you if you werent living off me you joke

http://i329.photobucket.com/albums/l381/clam5354/Africa200867.jpg

the photo in above thread went inactive , so belows another example
of the truth . as opposed to globalist propoganda :

http://i171.photobucket.com/albums/u304/salmonellison/2a89bf68.jpg

anotherturfgeek
01-02-2010, 01:01 AM
fire wood works great for me. Its free and some people will ask to buy it from you. At least once a week

pitrack
01-02-2010, 01:46 AM
I have a 2500 Ram too. Just throw a few sand bags back there, I have prob 6-8 back there, they do the trick. If I have trouble in 2 wheel drive I just throw it in 4, unless you don't have 4 wheel drive obviously then you can't do that.

McFarland_Lawn_Care
01-02-2010, 01:21 PM
dead bodies :)

hahaha....that's awesome. Oh ya, and put the wait up front close to the Cab. the more weight centered between the front and rear axle the less tendency to fishtail bad if you loose traction. Trick I learned a few years back...Good luck.

NIXRAY
01-02-2010, 03:33 PM
I would put a transmission (or a few) back there!!!!!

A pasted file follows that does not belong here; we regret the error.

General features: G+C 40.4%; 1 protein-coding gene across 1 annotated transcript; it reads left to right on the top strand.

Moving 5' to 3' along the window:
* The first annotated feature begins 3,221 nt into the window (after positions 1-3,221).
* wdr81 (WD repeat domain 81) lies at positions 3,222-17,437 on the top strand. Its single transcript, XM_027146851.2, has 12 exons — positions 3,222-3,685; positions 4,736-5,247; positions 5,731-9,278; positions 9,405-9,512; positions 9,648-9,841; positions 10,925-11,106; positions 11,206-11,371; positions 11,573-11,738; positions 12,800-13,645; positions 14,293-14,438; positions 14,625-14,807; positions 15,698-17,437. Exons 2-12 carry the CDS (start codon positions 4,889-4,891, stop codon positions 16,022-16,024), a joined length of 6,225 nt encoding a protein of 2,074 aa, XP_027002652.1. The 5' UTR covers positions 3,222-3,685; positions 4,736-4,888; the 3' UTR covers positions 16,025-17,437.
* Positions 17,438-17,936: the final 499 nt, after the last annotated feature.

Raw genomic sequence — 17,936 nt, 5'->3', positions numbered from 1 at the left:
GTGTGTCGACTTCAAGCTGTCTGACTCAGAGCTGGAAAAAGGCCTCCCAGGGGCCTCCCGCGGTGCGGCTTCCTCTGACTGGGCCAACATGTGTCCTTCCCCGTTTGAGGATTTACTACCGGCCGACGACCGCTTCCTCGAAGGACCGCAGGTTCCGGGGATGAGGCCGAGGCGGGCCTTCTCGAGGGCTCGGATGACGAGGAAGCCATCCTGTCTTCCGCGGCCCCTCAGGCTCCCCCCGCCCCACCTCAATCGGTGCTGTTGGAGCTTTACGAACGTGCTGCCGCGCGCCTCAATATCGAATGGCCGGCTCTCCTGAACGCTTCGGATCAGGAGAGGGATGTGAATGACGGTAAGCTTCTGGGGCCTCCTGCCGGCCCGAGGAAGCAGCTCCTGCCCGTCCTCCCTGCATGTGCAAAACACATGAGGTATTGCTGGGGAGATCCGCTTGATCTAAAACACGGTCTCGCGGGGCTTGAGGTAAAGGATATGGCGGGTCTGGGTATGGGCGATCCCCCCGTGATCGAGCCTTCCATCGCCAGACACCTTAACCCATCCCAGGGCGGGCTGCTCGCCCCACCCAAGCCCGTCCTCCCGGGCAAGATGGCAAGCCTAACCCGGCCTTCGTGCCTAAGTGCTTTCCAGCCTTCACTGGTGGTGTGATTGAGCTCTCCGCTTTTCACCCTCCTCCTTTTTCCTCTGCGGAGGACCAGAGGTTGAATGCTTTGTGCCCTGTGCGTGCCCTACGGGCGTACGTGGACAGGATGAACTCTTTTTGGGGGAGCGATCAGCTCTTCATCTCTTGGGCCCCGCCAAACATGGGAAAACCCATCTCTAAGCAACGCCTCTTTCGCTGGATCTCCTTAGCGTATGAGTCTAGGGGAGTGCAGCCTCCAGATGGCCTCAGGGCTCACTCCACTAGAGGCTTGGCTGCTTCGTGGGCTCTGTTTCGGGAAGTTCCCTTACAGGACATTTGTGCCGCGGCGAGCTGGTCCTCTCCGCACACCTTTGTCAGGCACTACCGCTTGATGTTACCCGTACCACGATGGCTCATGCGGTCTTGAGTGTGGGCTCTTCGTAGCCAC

360ci
01-02-2010, 06:36 PM
Yo' Momma :):):):):):):):):):)

No no, MY momma will work best. 400lbs; won't squirm around too much; will occasionally nag you to go through the drive-thru. Cold weather can do her some good! Just be sure if you plan to go grocery shopping, to place everything in the cab.

tyler_mott85
01-04-2010, 08:09 PM
I use bags of concrete. They're cheaper than buying the tube lands at Lowes or Home Depot plus they harden up and stick in place well.

I also made a 2x4 box to hold them right on top of the axle. Keeps them from sliding front or back on hard stops or accelerations.

I'm planning on actually making some forms to correctly mix and pour the concrete into blocks with some form of handle on them so I can reuse them every year.

Sand bags deteriorate (sp?) in the sunlight and become brittle.

LouBraun
01-04-2010, 09:36 PM
I found some railroad track that I cut long enough to go across the bed behind the wheel wells. Each piece of track runs about 200# so they add weight fast and don't take up too much room.

Sand bags are easier to get even if they end up freezing into one solid mass (done that).

Lou Braun

Juan91
01-04-2010, 09:40 PM
invest in snow tires.....cheap and can't beat the traction

AI Inc
01-05-2010, 06:55 AM
invest in snow tires.....cheap and can't beat the traction

Thats the answer right there. Then ya can also pull the tailgate for better visability.

crhoades68
01-05-2010, 10:26 AM
I have used sand bags over the rear axle but I enclose them in a box for two reasons. First, the bags will tend to break down over time if exposed. Second and maybe more important, is that I can still use the bed for hauling in the winter without tearing open the bags. The box also keeps them in place.

An alternative is to find a local sawmill and purchase (for pennies on the dollar) cants or iron logs. These can easily be cut to span the length of the bed (to prevent movement).